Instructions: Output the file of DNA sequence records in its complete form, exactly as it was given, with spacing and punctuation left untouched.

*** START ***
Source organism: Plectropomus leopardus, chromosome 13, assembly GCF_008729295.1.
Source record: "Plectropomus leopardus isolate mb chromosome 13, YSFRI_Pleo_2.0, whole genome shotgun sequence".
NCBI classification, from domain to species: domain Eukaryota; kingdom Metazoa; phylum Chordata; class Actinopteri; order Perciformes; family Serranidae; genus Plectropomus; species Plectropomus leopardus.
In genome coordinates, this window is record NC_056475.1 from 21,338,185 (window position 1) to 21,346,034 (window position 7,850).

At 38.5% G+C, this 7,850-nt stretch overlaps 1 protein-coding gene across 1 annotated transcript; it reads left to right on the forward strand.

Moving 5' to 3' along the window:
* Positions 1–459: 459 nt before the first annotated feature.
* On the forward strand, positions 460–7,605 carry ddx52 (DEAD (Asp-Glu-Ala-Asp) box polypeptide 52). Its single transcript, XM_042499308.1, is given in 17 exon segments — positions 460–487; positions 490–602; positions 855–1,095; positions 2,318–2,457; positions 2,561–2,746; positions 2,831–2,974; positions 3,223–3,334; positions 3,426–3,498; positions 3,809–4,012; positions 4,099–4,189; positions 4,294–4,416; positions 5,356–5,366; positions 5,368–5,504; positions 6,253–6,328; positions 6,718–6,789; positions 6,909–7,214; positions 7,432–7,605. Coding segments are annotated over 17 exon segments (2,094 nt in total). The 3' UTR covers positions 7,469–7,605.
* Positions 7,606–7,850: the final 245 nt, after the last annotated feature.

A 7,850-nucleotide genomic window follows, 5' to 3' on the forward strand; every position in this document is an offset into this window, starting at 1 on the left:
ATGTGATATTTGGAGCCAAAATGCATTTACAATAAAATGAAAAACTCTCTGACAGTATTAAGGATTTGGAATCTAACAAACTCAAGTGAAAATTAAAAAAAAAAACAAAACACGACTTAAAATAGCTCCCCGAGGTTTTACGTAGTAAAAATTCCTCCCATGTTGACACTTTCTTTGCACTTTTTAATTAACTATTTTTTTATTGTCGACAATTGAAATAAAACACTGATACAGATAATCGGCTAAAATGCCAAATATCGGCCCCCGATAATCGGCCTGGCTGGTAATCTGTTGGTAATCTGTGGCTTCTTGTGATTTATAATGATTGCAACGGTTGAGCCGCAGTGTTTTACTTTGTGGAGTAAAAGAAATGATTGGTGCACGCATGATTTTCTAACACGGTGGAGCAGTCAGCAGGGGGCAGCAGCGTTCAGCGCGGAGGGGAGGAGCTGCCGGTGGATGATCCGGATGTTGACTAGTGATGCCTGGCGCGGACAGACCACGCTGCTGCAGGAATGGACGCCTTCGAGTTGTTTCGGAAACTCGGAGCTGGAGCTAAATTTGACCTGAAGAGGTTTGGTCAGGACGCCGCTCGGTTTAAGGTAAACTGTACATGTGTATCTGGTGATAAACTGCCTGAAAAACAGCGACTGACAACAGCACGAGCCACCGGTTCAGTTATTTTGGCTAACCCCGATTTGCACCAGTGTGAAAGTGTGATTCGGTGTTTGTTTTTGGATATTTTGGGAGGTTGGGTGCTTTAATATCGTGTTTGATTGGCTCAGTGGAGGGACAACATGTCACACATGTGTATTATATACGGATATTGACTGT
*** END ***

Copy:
Source organism: Plectropomus leopardus, chromosome 13, assembly GCF_008729295.1.
Source record: "Plectropomus leopardus isolate mb chromosome 13, YSFRI_Pleo_2.0, whole genome shotgun sequence".
NCBI classification, from domain to species: domain Eukaryota; kingdom Metazoa; phylum Chordata; class Actinopteri; order Perciformes; family Serranidae; genus Plectropomus; species Plectropomus leopardus.
In genome coordinates, this window is record NC_056475.1 from 21,338,185 (window position 1) to 21,346,034 (window position 7,850).

At 38.5% G+C, this 7,850-nt stretch overlaps 1 protein-coding gene across 1 annotated transcript; it reads left to right on the forward strand.

Moving 5' to 3' along the window:
* Positions 1–459: 459 nt before the first annotated feature.
* On the forward strand, positions 460–7,605 carry ddx52 (DEAD (Asp-Glu-Ala-Asp) box polypeptide 52). Its single transcript, XM_042499308.1, is given in 17 exon segments — positions 460–487; positions 490–602; positions 855–1,095; positions 2,318–2,457; positions 2,561–2,746; positions 2,831–2,974; positions 3,223–3,334; positions 3,426–3,498; positions 3,809–4,012; positions 4,099–4,189; positions 4,294–4,416; positions 5,356–5,366; positions 5,368–5,504; positions 6,253–6,328; positions 6,718–6,789; positions 6,909–7,214; positions 7,432–7,605. Coding segments are annotated over 17 exon segments (2,094 nt in total). The 3' UTR covers positions 7,469–7,605.
* Positions 7,606–7,850: the final 245 nt, after the last annotated feature.

A 7,850-nucleotide genomic window follows, 5' to 3' on the forward strand; every position in this document is an offset into this window, starting at 1 on the left:
ATGTGATATTTGGAGCCAAAATGCATTTACAATAAAATGAAAAACTCTCTGACAGTATTAAGGATTTGGAATCTAACAAACTCAAGTGAAAATTAAAAAAAAAAACAAAACACGACTTAAAATAGCTCCCCGAGGTTTTACGTAGTAAAAATTCCTCCCATGTTGACACTTTCTTTGCACTTTTTAATTAACTATTTTTTTATTGTCGACAATTGAAATAAAACACTGATACAGATAATCGGCTAAAATGCCAAATATCGGCCCCCGATAATCGGCCTGGCTGGTAATCTGTTGGTAATCTGTGGCTTCTTGTGATTTATAATGATTGCAACGGTTGAGCCGCAGTGTTTTACTTTGTGGAGTAAAAGAAATGATTGGTGCACGCATGATTTTCTAACACGGTGGAGCAGTCAGCAGGGGGCAGCAGCGTTCAGCGCGGAGGGGAGGAGCTGCCGGTGGATGATCCGGATGTTGACTAGTGATGCCTGGCGCGGACAGACCACGCTGCTGCAGGAATGGACGCCTTCGAGTTGTTTCGGAAACTCGGAGCTGGAGCTAAATTTGACCTGAAGAGGTTTGGTCAGGACGCCGCTCGGTTTAAGGTAAACTGTACATGTGTATCTGGTGATAAACTGCCTGAAAAACAGCGACTGACAACAGCACGAGCCACCGGTTCAGTTATTTTGGCTAACCCCGATTTGCACCAGTGTGAAAGTGTGATTCGGTGTTTGTTTTTGGATATTTTGGGAGGTTGGGTGCTTTAATATCGTGTTTGATTGGCTCAGTGGAGGGACAACATGTCACACATGTGTATTATATACGGATATTGACTGT